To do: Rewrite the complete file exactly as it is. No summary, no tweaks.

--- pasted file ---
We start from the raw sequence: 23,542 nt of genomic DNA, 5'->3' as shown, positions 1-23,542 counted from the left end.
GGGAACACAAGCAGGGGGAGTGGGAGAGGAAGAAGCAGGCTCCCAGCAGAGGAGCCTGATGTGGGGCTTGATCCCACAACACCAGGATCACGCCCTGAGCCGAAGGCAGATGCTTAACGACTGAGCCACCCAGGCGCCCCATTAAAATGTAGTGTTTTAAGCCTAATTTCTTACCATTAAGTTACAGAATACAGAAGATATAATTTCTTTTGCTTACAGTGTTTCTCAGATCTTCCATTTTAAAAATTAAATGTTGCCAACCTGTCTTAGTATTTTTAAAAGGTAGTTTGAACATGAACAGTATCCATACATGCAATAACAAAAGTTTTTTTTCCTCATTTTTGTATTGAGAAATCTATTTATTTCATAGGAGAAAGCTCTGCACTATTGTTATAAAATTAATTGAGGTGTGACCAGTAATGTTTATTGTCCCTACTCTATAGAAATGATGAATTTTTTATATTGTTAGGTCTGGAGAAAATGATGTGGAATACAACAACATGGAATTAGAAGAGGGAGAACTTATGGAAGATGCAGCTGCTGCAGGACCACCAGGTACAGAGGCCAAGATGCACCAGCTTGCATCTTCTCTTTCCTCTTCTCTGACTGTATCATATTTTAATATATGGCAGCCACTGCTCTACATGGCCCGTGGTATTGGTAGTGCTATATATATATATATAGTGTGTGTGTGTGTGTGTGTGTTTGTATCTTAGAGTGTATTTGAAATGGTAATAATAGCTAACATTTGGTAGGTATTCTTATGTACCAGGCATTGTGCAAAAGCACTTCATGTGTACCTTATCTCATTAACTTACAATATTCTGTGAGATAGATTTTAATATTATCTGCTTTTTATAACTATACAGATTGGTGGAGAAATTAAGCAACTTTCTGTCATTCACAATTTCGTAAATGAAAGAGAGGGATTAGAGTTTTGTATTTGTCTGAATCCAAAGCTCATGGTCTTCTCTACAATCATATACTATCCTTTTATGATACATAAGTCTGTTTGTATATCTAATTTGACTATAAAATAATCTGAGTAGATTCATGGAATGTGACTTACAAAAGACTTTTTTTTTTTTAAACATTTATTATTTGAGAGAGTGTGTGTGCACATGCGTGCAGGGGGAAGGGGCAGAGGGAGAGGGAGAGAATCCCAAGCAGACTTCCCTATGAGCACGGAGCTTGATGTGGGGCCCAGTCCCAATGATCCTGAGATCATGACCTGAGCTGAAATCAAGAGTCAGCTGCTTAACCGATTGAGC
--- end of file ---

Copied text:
We start from the raw sequence: 23,542 nt of genomic DNA, 5'->3' as shown, positions 1-23,542 counted from the left end.
GGGAACACAAGCAGGGGGAGTGGGAGAGGAAGAAGCAGGCTCCCAGCAGAGGAGCCTGATGTGGGGCTTGATCCCACAACACCAGGATCACGCCCTGAGCCGAAGGCAGATGCTTAACGACTGAGCCACCCAGGCGCCCCATTAAAATGTAGTGTTTTAAGCCTAATTTCTTACCATTAAGTTACAGAATACAGAAGATATAATTTCTTTTGCTTACAGTGTTTCTCAGATCTTCCATTTTAAAAATTAAATGTTGCCAACCTGTCTTAGTATTTTTAAAAGGTAGTTTGAACATGAACAGTATCCATACATGCAATAACAAAAGTTTTTTTTCCTCATTTTTGTATTGAGAAATCTATTTATTTCATAGGAGAAAGCTCTGCACTATTGTTATAAAATTAATTGAGGTGTGACCAGTAATGTTTATTGTCCCTACTCTATAGAAATGATGAATTTTTTATATTGTTAGGTCTGGAGAAAATGATGTGGAATACAACAACATGGAATTAGAAGAGGGAGAACTTATGGAAGATGCAGCTGCTGCAGGACCACCAGGTACAGAGGCCAAGATGCACCAGCTTGCATCTTCTCTTTCCTCTTCTCTGACTGTATCATATTTTAATATATGGCAGCCACTGCTCTACATGGCCCGTGGTATTGGTAGTGCTATATATATATATATAGTGTGTGTGTGTGTGTGTGTGTTTGTATCTTAGAGTGTATTTGAAATGGTAATAATAGCTAACATTTGGTAGGTATTCTTATGTACCAGGCATTGTGCAAAAGCACTTCATGTGTACCTTATCTCATTAACTTACAATATTCTGTGAGATAGATTTTAATATTATCTGCTTTTTATAACTATACAGATTGGTGGAGAAATTAAGCAACTTTCTGTCATTCACAATTTCGTAAATGAAAGAGAGGGATTAGAGTTTTGTATTTGTCTGAATCCAAAGCTCATGGTCTTCTCTACAATCATATACTATCCTTTTATGATACATAAGTCTGTTTGTATATCTAATTTGACTATAAAATAATCTGAGTAGATTCATGGAATGTGACTTACAAAAGACTTTTTTTTTTTTAAACATTTATTATTTGAGAGAGTGTGTGTGCACATGCGTGCAGGGGGAAGGGGCAGAGGGAGAGGGAGAGAATCCCAAGCAGACTTCCCTATGAGCACGGAGCTTGATGTGGGGCCCAGTCCCAATGATCCTGAGATCATGACCTGAGCTGAAATCAAGAGTCAGCTGCTTAACCGATTGAGC